A trip to the grocery store can be fraught. With Earth’s environment in a precarious position, the list of endangered species growing fast, and devastating climate change on our doorstep, it’s become more important than ever to carefully consider what we eat. That doesn’t just mean buying organic eggs and milk. When it comes to stocking our pantries and refrigerators, many people are now considering where their food — especially meat proteins like fish, beef, and chicken — comes from and how it was raised.
The seafood aisle at the grocery store can be especially difficult to navigate. Take salmon, for example. There are two types of salmon available for purchase: wild-caught and farm-raised. And even though we think of salmon coursing through rivers during spawning seasons (and running into hungry bears along the way), around 90 percent of the salmon Americans eat — the garden variety salmon filets that you find at your local grocery store — are raised in aquaculture farms (net cages hanging in the water near the ocean’s shore).
The planet needs salmon aquaculture. The world’s population is growing, and according to the Global Salmon Initiative, the demand for protein is expected to grow 40 percent by 2050. Already strained wild salmon stocks simply can’t keep up with the needs of the population, and some species are already endangered, like California’s Coho salmon and the Pacific Northwest’s Chinook salmon. If everyone on the planet only ate wild salmon, the wild stocks would collapse. Yet the unfortunate truth is that farmed salmon poses a serious threat to the environment (more on that soon).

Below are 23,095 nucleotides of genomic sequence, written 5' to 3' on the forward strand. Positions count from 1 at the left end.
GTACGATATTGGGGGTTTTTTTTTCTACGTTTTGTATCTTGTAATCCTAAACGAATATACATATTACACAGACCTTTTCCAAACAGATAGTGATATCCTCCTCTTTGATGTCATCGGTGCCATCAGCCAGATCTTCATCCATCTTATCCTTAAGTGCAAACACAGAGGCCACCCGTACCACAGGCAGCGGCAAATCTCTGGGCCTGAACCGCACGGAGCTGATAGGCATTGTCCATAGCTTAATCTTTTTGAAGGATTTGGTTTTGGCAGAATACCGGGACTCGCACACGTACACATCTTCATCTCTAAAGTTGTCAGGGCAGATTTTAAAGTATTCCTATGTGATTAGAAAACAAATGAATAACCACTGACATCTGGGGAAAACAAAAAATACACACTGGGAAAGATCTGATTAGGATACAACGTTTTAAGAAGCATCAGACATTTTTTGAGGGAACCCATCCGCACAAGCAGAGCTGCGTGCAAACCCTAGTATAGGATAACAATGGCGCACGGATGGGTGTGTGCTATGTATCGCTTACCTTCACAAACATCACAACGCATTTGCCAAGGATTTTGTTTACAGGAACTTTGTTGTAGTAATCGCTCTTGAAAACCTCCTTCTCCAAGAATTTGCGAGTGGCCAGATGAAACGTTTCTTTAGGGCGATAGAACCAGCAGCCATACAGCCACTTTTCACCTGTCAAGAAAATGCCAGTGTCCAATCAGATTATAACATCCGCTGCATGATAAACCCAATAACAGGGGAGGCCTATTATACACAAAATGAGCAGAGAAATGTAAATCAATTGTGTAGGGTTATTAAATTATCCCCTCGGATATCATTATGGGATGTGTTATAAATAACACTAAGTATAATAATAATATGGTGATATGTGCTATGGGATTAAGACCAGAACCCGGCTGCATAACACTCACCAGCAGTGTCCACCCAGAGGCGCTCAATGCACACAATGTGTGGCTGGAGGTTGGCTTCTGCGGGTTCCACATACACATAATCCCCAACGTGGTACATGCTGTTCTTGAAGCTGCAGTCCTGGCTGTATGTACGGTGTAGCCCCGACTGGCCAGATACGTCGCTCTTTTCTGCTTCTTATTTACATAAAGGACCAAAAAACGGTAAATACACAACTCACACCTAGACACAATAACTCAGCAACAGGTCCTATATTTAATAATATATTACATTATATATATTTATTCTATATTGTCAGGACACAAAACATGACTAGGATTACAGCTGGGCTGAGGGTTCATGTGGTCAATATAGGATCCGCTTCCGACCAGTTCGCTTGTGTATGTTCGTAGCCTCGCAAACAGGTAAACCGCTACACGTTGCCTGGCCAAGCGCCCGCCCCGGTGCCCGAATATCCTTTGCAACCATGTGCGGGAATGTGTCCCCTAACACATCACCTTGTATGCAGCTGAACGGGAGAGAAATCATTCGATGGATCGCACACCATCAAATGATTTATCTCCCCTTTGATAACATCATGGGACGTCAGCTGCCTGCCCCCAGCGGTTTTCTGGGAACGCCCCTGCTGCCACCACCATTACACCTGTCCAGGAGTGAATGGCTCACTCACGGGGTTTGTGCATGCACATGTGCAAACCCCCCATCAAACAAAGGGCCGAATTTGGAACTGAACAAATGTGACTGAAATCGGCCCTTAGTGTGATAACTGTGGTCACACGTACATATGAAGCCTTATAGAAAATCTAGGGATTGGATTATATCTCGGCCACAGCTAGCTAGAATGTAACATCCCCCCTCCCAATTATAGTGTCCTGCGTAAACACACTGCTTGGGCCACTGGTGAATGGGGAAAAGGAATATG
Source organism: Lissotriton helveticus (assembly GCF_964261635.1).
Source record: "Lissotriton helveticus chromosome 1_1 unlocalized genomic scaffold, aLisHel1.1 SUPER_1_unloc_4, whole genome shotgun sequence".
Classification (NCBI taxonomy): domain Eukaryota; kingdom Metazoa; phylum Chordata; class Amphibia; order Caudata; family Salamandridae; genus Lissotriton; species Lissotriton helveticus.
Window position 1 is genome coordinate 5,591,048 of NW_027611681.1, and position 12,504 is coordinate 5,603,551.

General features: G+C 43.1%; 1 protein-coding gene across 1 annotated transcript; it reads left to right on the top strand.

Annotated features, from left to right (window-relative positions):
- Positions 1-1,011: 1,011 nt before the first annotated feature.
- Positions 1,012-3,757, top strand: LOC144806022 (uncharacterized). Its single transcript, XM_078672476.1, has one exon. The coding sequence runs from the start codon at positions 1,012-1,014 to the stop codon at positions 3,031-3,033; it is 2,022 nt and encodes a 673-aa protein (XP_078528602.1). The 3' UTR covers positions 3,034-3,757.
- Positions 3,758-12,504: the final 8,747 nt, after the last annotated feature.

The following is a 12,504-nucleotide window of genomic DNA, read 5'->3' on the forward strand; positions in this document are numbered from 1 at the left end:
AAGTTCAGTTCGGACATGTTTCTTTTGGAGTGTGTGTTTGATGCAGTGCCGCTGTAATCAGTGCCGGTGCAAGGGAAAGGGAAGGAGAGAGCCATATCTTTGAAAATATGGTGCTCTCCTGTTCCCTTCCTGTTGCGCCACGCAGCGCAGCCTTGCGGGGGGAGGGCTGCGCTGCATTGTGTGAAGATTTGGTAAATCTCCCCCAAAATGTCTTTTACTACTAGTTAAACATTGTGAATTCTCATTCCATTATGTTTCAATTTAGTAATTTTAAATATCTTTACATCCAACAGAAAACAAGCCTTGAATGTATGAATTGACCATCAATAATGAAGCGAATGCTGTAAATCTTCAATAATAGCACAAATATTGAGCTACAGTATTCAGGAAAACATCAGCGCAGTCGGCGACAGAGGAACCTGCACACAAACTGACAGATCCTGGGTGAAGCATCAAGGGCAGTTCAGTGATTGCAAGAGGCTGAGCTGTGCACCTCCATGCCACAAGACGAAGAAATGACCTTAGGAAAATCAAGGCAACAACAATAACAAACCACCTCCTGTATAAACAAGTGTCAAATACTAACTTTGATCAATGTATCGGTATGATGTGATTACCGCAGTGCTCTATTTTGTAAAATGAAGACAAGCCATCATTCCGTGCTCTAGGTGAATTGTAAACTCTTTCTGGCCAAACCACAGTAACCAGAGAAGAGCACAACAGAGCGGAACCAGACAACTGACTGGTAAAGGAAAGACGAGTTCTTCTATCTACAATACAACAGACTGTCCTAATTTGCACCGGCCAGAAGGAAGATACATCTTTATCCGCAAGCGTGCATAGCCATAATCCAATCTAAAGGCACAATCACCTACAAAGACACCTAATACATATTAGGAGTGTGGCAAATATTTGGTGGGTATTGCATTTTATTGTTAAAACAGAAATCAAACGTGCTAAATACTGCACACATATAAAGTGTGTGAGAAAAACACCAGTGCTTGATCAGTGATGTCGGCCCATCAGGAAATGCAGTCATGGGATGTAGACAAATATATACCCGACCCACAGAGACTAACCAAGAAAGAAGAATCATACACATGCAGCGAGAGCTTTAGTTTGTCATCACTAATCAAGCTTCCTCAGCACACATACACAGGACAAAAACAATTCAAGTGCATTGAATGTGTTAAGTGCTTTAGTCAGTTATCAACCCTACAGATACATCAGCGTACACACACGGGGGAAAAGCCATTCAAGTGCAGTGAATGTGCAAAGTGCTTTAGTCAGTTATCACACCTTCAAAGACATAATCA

“Eating less salmon is not the solution either,” says chef Rick Moonen, founder of the Seafood Choices Alliance. “As long as science-based regulations restrict the amount of wild salmon that are hunted every season, we should absolutely support the fishing communities and everything tied to it.”
There is a sustainable middle ground on the impact of farmed versus wild-caught salmon. These are the environmental considerations to have when you’re planning to buy salmon at the grocery store.
Farmed salmon don’t always help wild species